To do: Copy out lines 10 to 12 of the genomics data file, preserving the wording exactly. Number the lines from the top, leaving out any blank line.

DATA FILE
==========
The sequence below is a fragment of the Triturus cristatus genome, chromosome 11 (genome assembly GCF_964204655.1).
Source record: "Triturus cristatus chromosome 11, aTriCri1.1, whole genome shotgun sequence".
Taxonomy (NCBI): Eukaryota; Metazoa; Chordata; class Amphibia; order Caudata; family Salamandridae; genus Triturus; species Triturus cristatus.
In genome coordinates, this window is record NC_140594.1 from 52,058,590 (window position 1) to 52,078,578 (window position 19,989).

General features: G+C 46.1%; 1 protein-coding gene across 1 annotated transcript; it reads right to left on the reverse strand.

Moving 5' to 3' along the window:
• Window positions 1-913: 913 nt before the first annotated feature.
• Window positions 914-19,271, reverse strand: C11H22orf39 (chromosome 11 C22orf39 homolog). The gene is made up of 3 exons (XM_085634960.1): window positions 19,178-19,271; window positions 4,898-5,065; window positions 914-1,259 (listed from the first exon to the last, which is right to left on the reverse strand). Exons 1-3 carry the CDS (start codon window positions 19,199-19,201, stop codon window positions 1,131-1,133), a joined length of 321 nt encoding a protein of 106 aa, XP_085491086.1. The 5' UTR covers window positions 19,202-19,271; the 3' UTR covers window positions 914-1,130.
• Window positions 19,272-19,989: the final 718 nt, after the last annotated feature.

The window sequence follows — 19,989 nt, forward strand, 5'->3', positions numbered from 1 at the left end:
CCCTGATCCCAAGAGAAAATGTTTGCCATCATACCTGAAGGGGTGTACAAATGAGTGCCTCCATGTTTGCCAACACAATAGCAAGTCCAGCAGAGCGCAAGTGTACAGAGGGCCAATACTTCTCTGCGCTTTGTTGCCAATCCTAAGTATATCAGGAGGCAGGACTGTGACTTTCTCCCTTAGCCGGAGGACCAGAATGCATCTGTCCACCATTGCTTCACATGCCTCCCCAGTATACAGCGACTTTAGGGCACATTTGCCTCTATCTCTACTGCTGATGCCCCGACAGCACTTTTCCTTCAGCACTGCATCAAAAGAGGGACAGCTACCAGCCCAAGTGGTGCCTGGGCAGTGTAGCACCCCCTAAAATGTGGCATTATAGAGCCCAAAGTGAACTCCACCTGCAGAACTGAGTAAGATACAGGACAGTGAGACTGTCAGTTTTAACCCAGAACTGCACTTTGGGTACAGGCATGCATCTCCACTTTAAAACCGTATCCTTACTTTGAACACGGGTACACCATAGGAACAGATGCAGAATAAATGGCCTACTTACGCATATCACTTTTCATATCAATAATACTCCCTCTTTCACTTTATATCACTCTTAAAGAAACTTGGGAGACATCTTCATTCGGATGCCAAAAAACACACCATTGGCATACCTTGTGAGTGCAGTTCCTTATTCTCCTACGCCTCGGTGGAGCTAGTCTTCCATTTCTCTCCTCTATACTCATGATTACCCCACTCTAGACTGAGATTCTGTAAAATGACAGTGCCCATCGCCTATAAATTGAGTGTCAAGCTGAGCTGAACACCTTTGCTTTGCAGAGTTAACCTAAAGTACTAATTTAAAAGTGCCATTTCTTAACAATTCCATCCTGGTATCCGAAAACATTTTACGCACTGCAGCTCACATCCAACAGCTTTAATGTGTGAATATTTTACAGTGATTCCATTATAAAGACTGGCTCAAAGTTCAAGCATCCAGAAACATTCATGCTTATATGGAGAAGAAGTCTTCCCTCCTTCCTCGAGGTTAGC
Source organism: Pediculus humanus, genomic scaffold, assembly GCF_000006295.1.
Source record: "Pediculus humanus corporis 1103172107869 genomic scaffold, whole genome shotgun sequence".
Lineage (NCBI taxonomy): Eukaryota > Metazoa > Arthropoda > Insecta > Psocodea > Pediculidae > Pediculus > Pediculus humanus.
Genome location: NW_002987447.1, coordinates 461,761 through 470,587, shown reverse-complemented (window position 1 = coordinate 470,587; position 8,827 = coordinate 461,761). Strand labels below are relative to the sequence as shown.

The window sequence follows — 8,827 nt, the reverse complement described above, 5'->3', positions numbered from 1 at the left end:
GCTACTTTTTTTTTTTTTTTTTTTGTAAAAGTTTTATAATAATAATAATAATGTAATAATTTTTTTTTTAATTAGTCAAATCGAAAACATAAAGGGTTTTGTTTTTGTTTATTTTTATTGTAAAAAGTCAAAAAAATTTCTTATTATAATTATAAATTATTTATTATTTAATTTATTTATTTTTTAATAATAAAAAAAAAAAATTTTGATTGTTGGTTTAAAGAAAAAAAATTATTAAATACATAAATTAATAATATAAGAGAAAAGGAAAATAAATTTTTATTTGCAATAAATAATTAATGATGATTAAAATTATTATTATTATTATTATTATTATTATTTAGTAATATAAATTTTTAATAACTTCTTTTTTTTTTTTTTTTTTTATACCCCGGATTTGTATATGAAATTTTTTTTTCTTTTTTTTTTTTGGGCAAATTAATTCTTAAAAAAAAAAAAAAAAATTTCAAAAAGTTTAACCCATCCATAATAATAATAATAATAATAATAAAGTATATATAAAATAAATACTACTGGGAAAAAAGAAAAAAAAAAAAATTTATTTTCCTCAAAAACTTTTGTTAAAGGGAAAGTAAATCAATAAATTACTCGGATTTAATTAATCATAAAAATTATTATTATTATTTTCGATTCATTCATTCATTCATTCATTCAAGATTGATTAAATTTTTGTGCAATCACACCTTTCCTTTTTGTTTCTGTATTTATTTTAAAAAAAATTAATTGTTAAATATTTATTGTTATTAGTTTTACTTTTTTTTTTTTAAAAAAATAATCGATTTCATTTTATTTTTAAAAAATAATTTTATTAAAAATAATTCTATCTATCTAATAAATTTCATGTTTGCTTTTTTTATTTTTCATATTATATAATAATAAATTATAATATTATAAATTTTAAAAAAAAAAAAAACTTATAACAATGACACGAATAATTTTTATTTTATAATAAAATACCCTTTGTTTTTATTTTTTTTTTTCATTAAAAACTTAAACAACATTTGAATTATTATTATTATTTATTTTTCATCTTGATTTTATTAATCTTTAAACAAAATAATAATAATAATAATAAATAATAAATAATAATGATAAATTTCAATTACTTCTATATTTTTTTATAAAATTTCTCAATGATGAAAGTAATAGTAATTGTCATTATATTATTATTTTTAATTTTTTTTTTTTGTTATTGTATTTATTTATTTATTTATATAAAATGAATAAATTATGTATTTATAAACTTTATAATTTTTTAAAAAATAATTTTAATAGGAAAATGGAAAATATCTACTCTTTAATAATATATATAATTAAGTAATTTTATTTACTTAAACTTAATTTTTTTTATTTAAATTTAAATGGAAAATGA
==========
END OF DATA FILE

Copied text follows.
The window sequence follows — 19,989 nt, forward strand, 5'->3', positions numbered from 1 at the left end:
CCCTGATCCCAAGAGAAAATGTTTGCCATCATACCTGAAGGGGTGTACAAATGAGTGCCTCCATGTTTGCCAACACAATAGCAAGTCCAGCAGAGCGCAAGTGTACAGAGGGCCAATACTTCTCTGCGCTTTGTTGCCAATCCTAAGTATATCAGGAGGCAGGACTGTGACTTTCTCCCTTAGCCGGAGGACCAGAATGCATCTGTCCACCATTGCTTCACATGCCTCCCCAGTATACAGCGACTTTAGGGCACATTTGCCTCTATCTCTACTGCTGATGCCCCGACAGCACTTTTCCTTCAGCACTGCATCAAAAGAGGGACAGCTACCAGCCCAAGTGGTGCCTGGGCAGTGTAGCACCCCCTAAAATGTGGCATTATAGAGCCCAAAGTGAACTCCACCTGCAGAACTGAGTAAGATACAGGACAGTGAGACTGTCAGTTTTAACCCAGAACTGCACTTTGGGTACAGGCATGCATCTCCACTTTAAAACCGTATCCTTACTTTGAACACGGGTACACCATAGGAACAGATGCAGAATAAATGGCCTACTTACGCATATCACTTTTCATATCAATAATACTCCCTCTTTCACTTTATATCACTCTTAAAGAAACTTGGGAGACATCTTCATTCGGATGCCAAAAAACACACCATTGGCATACCTTGTGAGTGCAGTTCCTTATTCTCCTACGCCTCGGTGGAGCTAGTCTTCCATTTCTCTCCTCTATACTCATGATTACCCCACTCTAGACTGAGATTCTGTAAAATGACAGTGCCCATCGCCTATAAATTGAGTGTCAAGCTGAGCTGAACACCTTTGCTTTGCAGAGTTAACCTAAAGTACTAATTTAAAAGTGCCATTTCTTAACAATTCCATCCTGGTATCCGAAAACATTTTACGCACTGCAGCTCACATCCAACAGCTTTAATGTGTGAATATTTTACAGTGATTCCATTATAAAGACTGGCTCAAAGTTCAAGCATCCAGAAACATTCATGCTTATATGGAGAAGAAGTCTTCCCTCCTTCCTCGAGGTTAGC
Source organism: Pediculus humanus, genomic scaffold, assembly GCF_000006295.1.